How varied is the event, which will be held at UW-Madison’s West Agricultural Research Station’s Display Gardens? Among many other opportunities, it allows participants to learn how to make sauerkraut while listening to the Madison Flute Club perform their spring concert.
The Madison Flute Club plays at 10:30 a.m. in the garden, while visitors are welcome to take in a wide range of demonstrations and activities from 10 a.m. to 3 p.m., including tips on growing fruits, vegetables and flowers, as well as opportunities to visit with horticultural experts with various specialties.
Early arrivers can join David Drake, Extension wildlife specialist, and Marsha Lisitza, a local bird expert, for the First Annual Bird Count and the Beginners Bird Walk and Bird Survey from 8 to 10 a.m. Participants are urged to bring binoculars and meet in the parking lot next to the garden.
Youth may enjoy “Silly Soil and Crazy Caterpillar Sundaes,” a treasure hunt and UV bead making among other amusements at the field day. An entire tent is devoted to children’s activities, including a plant scavenger hunt, nature solar prints, vegetable art and face painting. Children’s T-shirts with “Mama and Baby Tomato” will be sold for $5. All proceeds from sales will be used to support the station’s trial garden.
Visitors can also see a large collection of the newest annual flowers and vegetables, a large native perennial garden and a home-size rain garden. Handouts on all of the specialty gardens will be available and are free.
Garden guides and other publications will be available for a donation. A cookbook and garden resource guide “Garden to Table,” written by West Madison’s Master Gardener volunteers, will be for sale. The authors will be present to discuss the guide and recipes.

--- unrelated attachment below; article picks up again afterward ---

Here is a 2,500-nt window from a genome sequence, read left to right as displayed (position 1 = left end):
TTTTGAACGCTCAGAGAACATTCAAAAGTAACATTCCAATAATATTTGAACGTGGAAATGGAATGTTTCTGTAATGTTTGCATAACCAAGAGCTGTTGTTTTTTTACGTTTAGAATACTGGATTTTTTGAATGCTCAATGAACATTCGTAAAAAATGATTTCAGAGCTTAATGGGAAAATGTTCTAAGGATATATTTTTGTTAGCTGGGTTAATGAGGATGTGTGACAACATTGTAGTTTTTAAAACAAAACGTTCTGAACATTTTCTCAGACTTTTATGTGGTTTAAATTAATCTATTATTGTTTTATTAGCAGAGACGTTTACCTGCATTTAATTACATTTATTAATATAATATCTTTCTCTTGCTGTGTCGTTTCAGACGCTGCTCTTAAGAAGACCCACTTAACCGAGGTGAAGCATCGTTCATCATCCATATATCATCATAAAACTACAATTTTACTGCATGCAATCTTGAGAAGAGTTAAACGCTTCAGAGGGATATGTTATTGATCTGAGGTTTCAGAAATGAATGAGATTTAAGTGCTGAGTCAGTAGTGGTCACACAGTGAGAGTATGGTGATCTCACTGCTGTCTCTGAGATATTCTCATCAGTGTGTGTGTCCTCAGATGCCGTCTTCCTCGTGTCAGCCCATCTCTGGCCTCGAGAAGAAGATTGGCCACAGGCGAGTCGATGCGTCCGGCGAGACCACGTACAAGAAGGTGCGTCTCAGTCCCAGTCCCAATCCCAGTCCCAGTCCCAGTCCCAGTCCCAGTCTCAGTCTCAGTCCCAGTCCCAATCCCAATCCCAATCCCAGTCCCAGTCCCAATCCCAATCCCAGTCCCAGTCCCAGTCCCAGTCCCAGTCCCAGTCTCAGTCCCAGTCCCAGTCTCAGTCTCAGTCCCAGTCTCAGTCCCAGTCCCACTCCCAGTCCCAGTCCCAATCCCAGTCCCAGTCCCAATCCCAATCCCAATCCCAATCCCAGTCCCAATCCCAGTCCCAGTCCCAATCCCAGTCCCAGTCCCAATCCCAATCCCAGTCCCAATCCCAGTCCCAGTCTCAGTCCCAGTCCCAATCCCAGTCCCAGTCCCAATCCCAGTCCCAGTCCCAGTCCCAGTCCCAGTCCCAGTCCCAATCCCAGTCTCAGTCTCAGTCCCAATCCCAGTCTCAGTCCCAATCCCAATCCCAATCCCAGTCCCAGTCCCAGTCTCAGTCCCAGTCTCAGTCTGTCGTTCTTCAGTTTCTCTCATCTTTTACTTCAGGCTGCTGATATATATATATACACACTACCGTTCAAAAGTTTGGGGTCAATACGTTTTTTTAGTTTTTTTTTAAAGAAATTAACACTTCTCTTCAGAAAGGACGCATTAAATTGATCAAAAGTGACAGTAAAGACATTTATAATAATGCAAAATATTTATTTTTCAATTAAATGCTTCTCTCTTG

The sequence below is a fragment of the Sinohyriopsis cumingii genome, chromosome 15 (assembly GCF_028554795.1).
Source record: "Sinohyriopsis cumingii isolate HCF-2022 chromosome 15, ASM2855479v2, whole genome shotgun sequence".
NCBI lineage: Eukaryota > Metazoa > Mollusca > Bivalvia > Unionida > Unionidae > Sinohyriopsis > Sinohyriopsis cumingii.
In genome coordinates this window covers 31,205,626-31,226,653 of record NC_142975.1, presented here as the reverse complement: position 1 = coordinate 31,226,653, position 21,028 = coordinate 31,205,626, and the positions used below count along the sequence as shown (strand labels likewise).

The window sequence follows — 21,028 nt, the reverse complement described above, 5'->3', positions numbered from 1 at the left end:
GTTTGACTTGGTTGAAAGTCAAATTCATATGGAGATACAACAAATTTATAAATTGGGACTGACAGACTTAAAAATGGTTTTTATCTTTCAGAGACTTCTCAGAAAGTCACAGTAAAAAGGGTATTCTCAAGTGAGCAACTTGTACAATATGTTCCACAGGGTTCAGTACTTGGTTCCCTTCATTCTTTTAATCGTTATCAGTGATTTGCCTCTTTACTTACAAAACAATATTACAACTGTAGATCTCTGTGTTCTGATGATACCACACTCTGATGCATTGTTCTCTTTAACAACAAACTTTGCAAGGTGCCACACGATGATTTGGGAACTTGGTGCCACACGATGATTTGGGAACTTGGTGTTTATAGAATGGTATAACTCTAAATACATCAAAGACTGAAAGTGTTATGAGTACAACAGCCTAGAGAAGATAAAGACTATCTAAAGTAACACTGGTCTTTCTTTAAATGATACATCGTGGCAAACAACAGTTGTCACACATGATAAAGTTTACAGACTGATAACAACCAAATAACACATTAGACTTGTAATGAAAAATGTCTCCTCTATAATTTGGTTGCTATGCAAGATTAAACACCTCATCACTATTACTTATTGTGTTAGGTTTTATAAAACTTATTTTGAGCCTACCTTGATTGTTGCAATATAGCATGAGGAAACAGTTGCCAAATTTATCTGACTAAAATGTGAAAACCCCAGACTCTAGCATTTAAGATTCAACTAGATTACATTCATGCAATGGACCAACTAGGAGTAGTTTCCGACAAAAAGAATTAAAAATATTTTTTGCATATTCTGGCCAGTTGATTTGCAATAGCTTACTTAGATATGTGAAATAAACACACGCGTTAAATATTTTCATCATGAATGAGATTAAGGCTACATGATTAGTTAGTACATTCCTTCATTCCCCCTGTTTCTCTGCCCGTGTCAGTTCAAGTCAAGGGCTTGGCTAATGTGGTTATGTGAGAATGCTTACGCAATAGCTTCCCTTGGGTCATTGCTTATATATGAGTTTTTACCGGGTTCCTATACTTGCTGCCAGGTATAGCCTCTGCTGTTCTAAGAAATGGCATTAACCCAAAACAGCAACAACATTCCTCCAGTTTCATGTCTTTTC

UW-Extension specialists will be on hand to consult on insects and plant diseases, so bring your questions, as well as your insects and plant diseases samples in plastic bags for identification. Visitors can also talk to organic gardening student interns and learn first-hand the techniques for growing their own vegetables organically. And just for fun, visitor can learn how to grow square-shaped watermelon, and squash.
There will also be demonstrations on how to attract native bees to pollinate the fruits, vegetables and flowers in your yard; how to build a solar food dehydrator; and how to set up a container garden. A raised, accessible garden bed will be installed, and a raised bed expert will be on hand to answer questions about it.
The field day runs from 10 a.m. to 3 p.m. and is sponsored by UW-Madison West Madison Agricultural Research Station staff, researchers at the College of Agricultural and Life Sciences, UW-Extension staff, and master gardener volunteers.
The West Madison Agricultural Research Station is located at 8502 Mineral Point Road, about a mile west of the Beltline. Entrance and parking are free, but donations are encouraged to support the continuation of the station’s research and outreach programs.
Check the station’s web site or blog for more information and a map: